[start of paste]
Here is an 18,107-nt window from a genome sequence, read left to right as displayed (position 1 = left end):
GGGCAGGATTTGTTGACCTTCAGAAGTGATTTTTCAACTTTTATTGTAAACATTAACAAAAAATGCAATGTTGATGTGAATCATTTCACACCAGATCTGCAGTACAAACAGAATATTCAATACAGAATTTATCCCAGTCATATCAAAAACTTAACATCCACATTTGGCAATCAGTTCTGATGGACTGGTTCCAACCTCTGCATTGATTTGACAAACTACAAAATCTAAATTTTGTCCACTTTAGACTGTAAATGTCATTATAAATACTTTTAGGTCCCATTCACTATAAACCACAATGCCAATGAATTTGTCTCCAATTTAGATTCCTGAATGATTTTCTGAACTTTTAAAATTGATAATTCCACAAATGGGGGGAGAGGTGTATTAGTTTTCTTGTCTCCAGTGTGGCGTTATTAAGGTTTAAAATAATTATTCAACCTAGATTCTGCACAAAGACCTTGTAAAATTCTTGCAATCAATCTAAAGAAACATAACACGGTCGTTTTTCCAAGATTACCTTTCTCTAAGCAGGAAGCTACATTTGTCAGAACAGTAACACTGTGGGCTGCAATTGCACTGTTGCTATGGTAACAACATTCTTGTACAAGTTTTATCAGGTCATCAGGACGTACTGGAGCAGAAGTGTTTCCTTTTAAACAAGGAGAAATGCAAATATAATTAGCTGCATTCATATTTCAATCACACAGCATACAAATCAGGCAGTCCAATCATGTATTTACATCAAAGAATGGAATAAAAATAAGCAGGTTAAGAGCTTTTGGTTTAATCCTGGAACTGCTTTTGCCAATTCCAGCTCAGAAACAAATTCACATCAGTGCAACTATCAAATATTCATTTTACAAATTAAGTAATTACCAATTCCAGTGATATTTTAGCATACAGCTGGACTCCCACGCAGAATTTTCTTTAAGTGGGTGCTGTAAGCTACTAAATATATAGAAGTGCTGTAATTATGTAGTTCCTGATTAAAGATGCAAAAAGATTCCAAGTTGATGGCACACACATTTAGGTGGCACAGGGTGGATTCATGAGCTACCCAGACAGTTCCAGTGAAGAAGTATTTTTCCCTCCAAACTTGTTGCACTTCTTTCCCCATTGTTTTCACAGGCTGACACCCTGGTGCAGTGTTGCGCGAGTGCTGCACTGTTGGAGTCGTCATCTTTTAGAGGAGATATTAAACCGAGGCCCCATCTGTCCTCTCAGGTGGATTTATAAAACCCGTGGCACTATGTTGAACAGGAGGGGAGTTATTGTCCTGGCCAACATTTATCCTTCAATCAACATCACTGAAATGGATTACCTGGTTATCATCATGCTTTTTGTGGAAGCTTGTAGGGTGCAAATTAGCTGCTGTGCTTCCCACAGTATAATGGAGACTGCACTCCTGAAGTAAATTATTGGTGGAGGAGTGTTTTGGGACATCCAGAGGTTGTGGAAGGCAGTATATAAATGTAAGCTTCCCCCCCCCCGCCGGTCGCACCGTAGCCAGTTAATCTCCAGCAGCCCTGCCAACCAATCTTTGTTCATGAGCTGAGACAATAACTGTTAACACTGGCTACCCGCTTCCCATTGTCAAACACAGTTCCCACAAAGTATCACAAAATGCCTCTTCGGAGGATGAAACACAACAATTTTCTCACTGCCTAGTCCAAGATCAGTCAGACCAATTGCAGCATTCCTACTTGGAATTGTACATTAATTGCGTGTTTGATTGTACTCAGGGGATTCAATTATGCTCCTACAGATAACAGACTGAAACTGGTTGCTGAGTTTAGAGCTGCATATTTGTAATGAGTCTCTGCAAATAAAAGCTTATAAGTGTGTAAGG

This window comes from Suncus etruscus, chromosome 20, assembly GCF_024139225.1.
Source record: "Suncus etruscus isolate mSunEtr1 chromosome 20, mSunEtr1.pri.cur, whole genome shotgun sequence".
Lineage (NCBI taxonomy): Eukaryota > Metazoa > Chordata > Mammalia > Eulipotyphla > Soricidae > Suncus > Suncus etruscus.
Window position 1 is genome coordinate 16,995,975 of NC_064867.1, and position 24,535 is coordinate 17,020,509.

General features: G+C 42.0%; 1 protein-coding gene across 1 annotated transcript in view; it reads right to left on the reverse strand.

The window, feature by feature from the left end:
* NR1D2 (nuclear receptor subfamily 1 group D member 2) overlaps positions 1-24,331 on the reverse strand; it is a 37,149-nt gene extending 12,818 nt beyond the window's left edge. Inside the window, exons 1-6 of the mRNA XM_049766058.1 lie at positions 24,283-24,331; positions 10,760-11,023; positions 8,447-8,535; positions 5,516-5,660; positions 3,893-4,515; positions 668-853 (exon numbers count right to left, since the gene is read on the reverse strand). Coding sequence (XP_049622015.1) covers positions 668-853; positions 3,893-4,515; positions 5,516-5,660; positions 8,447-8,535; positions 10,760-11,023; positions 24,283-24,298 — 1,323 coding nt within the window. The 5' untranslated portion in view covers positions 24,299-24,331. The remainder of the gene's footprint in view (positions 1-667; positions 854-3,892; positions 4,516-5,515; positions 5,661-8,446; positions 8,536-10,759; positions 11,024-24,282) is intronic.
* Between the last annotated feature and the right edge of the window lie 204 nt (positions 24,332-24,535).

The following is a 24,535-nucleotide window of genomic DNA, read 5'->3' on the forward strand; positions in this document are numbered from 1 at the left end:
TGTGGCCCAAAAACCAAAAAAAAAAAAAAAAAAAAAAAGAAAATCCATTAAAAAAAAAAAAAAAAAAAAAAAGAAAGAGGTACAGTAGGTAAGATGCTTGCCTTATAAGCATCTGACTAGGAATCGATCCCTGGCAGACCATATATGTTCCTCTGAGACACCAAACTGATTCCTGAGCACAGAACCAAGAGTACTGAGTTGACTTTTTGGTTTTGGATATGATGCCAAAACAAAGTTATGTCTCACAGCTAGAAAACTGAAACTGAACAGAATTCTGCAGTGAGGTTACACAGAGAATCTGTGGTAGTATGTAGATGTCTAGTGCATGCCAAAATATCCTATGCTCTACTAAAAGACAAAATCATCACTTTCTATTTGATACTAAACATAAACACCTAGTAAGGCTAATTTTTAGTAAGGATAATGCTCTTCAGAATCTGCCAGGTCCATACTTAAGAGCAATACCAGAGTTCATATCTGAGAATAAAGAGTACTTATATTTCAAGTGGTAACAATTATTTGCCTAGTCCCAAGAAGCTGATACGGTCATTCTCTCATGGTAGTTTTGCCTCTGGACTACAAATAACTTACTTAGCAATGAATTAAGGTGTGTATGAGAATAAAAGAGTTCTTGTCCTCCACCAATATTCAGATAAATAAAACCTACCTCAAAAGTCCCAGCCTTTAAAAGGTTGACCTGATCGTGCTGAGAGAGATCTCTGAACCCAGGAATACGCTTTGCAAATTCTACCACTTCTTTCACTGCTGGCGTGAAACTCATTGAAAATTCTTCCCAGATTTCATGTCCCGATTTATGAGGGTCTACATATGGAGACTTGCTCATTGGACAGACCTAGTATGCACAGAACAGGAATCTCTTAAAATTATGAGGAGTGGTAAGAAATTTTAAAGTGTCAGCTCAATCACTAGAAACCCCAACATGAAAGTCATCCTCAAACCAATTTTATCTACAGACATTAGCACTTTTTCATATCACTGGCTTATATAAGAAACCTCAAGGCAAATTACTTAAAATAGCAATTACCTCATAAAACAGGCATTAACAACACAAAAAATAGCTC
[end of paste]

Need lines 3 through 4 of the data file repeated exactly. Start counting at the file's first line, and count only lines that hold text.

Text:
This window comes from Suncus etruscus, chromosome 20, assembly GCF_024139225.1.
Source record: "Suncus etruscus isolate mSunEtr1 chromosome 20, mSunEtr1.pri.cur, whole genome shotgun sequence".